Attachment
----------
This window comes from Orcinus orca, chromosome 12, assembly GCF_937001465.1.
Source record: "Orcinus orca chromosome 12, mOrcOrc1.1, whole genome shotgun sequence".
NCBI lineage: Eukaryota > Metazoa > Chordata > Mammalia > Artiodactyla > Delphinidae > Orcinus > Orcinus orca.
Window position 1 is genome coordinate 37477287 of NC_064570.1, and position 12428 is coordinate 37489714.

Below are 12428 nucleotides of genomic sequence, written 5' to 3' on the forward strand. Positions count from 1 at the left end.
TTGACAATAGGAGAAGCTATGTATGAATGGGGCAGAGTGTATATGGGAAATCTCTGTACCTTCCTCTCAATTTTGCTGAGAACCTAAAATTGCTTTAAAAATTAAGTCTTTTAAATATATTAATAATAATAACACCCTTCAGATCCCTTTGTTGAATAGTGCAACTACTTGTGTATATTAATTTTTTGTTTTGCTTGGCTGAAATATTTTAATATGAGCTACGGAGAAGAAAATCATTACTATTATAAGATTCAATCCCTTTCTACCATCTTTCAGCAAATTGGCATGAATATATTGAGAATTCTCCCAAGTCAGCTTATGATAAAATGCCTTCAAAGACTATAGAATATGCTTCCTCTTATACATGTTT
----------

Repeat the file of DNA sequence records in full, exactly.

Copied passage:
This window comes from Orcinus orca, chromosome 12, assembly GCF_937001465.1.
Source record: "Orcinus orca chromosome 12, mOrcOrc1.1, whole genome shotgun sequence".
NCBI lineage: Eukaryota > Metazoa > Chordata > Mammalia > Artiodactyla > Delphinidae > Orcinus > Orcinus orca.
Window position 1 is genome coordinate 37477287 of NC_064570.1, and position 12428 is coordinate 37489714.

Below are 12428 nucleotides of genomic sequence, written 5' to 3' on the forward strand. Positions count from 1 at the left end.
TTGACAATAGGAGAAGCTATGTATGAATGGGGCAGAGTGTATATGGGAAATCTCTGTACCTTCCTCTCAATTTTGCTGAGAACCTAAAATTGCTTTAAAAATTAAGTCTTTTAAATATATTAATAATAATAACACCCTTCAGATCCCTTTGTTGAATAGTGCAACTACTTGTGTATATTAATTTTTTGTTTTGCTTGGCTGAAATATTTTAATATGAGCTACGGAGAAGAAAATCATTACTATTATAAGATTCAATCCCTTTCTACCATCTTTCAGCAAATTGGCATGAATATATTGAGAATTCTCCCAAGTCAGCTTATGATAAAATGCCTTCAAAGACTATAGAATATGCTTCCTCTTATACATGTTT